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Age, character, and significance of Aleutian arc volcanism

By
John H. Fournelle
John H. Fournelle
Department of Earth and Planetary Sciences, The Johns Hopkins University, Baltimore, Maryland 21218
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Bruce D. Marsh
Bruce D. Marsh
Department of Earth and Planetary Sciences, The Johns Hopkins University, Baltimore, Maryland 21218
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James D. Myers
James D. Myers
Department of Geology and Geophysics, University of Wyoming, Laramie, Wyoming 82071
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Published:
January 01, 1994

Abstract

The Aleutian volcanic arc stretches nearly 3,000 km, from the Commander Islands off Kamchatka (U.S.S.R.), along the southern Bering Sea margin, and across the continental margin onto the Alaskan landmass. Intimately associated with the arc is the subduction of the Pacific Plate beneath the North American Plate. To the east, subduction is nearly orthogonal but becomes increasingly oblique westward. Near Buldir Island, motion between the two plates becomes strike-slip and volcanism ceases. The Aleutian volcanic front, which has in many places remained nearly fixed for at least several tens of millions of years, contains about 80 major volcanic vents, half of which have been historically active. These vents have yielded a spectrum of rock types, from basalt through andesite to dacite and rhyolite. This diversity of rock types is present throughout the history of nearly all the volcanic centers, almost regardless of volcano size and age.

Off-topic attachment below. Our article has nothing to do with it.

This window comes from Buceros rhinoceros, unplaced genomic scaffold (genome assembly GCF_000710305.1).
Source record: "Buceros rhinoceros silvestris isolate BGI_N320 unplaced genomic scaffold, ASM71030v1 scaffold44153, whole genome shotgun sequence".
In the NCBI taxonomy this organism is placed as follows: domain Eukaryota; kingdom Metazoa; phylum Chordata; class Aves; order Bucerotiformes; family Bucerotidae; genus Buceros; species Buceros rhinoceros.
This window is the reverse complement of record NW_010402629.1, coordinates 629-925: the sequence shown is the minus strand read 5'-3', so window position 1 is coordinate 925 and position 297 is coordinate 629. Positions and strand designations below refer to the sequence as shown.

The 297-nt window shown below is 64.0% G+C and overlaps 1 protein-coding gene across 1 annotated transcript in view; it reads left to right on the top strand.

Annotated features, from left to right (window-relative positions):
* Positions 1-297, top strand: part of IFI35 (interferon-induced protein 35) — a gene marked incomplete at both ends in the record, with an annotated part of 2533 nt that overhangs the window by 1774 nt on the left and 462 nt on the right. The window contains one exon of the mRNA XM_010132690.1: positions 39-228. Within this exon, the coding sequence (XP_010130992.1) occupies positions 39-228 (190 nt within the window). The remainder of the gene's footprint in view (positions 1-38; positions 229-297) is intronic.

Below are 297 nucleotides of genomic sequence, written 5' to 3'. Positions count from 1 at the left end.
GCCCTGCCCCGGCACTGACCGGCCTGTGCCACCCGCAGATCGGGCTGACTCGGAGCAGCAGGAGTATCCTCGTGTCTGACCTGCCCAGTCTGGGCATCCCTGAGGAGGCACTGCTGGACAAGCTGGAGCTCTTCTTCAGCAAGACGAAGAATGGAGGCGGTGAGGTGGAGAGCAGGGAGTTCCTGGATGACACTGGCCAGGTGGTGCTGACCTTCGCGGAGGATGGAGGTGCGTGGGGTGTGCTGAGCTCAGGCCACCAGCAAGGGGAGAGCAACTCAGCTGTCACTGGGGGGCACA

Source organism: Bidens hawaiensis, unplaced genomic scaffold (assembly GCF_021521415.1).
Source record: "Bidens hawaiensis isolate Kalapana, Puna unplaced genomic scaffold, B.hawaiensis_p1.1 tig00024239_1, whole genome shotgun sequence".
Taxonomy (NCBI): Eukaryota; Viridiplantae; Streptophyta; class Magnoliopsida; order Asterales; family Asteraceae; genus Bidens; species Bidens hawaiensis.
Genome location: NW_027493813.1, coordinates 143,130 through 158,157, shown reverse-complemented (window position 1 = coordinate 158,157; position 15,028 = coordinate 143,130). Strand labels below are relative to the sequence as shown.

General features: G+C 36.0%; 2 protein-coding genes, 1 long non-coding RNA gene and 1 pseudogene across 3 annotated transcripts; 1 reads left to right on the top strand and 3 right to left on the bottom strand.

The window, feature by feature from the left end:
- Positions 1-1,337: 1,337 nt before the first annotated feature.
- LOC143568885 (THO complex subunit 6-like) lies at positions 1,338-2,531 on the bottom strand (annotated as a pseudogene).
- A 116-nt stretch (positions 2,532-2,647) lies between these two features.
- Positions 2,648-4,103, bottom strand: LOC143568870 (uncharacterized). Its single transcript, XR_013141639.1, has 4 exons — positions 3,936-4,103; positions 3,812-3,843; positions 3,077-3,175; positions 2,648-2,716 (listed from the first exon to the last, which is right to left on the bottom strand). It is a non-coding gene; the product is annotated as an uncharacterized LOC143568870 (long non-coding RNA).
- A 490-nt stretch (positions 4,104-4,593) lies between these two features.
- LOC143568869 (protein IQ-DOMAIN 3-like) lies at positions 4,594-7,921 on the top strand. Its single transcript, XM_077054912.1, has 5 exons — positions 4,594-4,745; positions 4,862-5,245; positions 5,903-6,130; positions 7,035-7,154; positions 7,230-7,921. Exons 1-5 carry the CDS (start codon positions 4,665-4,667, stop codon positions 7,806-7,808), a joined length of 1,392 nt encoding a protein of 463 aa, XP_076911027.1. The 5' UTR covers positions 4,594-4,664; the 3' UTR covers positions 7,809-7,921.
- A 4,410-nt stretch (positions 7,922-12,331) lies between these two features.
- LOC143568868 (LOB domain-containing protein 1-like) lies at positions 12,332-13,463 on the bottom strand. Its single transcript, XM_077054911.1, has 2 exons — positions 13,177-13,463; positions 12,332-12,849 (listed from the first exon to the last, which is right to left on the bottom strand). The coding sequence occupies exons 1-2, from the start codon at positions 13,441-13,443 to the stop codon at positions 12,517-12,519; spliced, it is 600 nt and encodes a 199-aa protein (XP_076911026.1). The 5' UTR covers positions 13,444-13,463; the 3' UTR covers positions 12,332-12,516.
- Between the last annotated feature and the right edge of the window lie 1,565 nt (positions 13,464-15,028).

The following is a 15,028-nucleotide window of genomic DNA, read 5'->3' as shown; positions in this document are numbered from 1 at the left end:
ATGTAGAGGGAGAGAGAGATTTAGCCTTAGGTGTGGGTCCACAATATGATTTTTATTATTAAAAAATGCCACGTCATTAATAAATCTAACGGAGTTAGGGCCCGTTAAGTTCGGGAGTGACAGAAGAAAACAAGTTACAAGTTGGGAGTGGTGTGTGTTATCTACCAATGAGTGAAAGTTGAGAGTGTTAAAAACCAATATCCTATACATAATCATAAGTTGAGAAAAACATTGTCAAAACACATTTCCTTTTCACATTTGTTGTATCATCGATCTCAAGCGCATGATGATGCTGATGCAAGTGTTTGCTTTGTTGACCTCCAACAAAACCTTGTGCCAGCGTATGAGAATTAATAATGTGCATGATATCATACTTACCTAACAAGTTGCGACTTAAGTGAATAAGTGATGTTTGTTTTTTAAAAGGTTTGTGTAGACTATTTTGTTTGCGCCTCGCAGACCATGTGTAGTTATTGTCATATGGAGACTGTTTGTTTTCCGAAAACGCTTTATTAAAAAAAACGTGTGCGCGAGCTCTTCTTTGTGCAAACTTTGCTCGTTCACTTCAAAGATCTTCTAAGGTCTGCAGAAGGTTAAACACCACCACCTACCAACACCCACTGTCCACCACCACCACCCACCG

Several features of the Aleutian volcanic arc—a long history of fixed volcanism extending from continental to oceanic crust, the focusing of large amounts of thermal energy on small areas of crust for long periods of time, the pattern of changing convergence, as well as the diversity of rock types—present an excellent opportunity to study the connection between global tectonics, magmatism, and continent evolution. The study of Aleutian volcanism can shed light both on deep-seated magmatic processes and on the interplay of the chemistry and physics of magma evolution, and particularly on the near-surface behavior of magma in various local tectonic

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Contents

DNAG, Geology of North America

The Geology of Alaska

George Plafker
George Plafker
U.S. Geological Survey MS 904, 345 Middlefield Road Menlo Park, California 94025
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Henry C. Berg
Henry C. Berg
115 Malvern Avenue Fullerton, California 92632
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Geological Society of America
Volume
G-1
ISBN electronic:
9780813754536
Publication date:
January 01, 1994

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